Future generations are never legally represented. And for good reason: they do not exist yet! With the Future Generations Tribunal, an event designed by Usbek & Rica, future generations are finally becoming subject of law. It is with this alternative space-time, which takes up the codes of the conference while affixing the scenography of a trial – an original and quirky format that enables the audience to grasp issues linked to a major problem of the future – that the 11th Convergences World Forum opened.
With its provocative title “Is official development aid a scam?” the Future Generations Tribunal echoes very well with recent news on the matter. France, through its Minister of Europe and Foreign Affairs Jean-Yves le Drian, confirmed on Monday 3 September 2018 that its Official Development Assistance (ODA) will increase by nearly €1 billion next year, with the aim of reaching 0.55% of GDP (or €6 billion more) by 2022.
In this context, the Tribunal for Future Generations addressed with transparency the following issues, and many others:
Are the means implemented to promote the development of developing countries (DCs) sufficient and appropriate? Can we talk about “non-assistance / failure to provide assistance to countries in danger”?
ODA is the only official aid fund and is essential for the development of public services in beneficiary countries. Removing it would mean giving up aid to the entire discretion of private donors. As for public donors, they would no longer have to pay! Without ODA, we would set up a market logic, competition between countries, and increase the risk of debt. It is an essential system for providing public services where resources are not sufficient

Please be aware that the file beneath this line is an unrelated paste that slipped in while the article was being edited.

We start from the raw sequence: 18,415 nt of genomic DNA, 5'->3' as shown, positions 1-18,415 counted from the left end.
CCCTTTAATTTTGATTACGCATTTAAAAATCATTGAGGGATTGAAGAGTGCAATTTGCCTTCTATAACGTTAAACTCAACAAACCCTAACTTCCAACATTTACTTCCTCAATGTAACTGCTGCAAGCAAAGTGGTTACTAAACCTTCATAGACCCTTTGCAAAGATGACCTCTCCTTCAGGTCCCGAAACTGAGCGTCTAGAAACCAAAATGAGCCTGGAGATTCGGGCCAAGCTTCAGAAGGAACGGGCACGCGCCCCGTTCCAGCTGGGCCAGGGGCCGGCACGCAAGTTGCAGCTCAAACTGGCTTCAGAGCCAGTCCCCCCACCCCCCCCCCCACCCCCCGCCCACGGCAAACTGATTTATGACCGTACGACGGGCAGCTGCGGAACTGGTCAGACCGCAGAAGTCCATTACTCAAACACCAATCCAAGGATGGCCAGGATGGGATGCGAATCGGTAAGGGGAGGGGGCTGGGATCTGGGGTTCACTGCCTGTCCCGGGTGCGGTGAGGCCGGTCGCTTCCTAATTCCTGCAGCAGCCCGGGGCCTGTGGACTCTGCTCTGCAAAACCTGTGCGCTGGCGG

The functioning of the “Agence française de développement” (AFD – French Development Agency), both an agency and a bank, is financed by the proceeds of its activity, while the actual content of the projects is financed by the taxpayer. This is public money. This implies rigorous justification and control of the sums committed
When aid fails, for example when funding Libyan coastguards to contain the influx of exiles, we change direction and report back. Do multinationals change their attitude when a scandal splashes them?
Is it justified to accuse Official Development Assistance (ODA) of serving the interests of donors first?
Yes, ODA is the marker of a foreign policy and yes, there is an interest from donor countries. However, it is also in the interest of these donor countries that the world gets better. When one country helps another, it is a question of solidarity, influence and responsibility… ODA is an old concept, certainly, and one that deserves to be modernized. But above all, it is a vector, a leverage effect that will make it possible to guide public policies and mobilize the private sector that will subsequently invest
Is there a proven link between ODA and corruption in developing countries?
Corruption does not only affect governments, it covers a wide range of realities and should not be used as an argument for not cooperating at all
Finally, does this mechanism hinder the emergence of new actors for development?
This assistance should be negotiated between governments, the private sector and civil society
Verdict at the end of the debates
While it can be underlined that this aid is not perfect, ODA is not a scam but a tool that can be improved considerably, particularly in terms of measuring results and dialogue with local civil societies.
THEY WERE PRESENT
- Vincent Edin, Journaliste
- Yves Guicquéro, Agence Française de Développement (AFD)
- Thierry Keller, Usbek & Rica
- Vivian Onano, Water Aid & UN Women Civil Society Advisory Group
- Rosalie Salaün, Groupe des élus écologistes
- Esther Schneider, Institut de Relations Internationales et Stratégiques (IRIS)
- Tommy, Dessinateur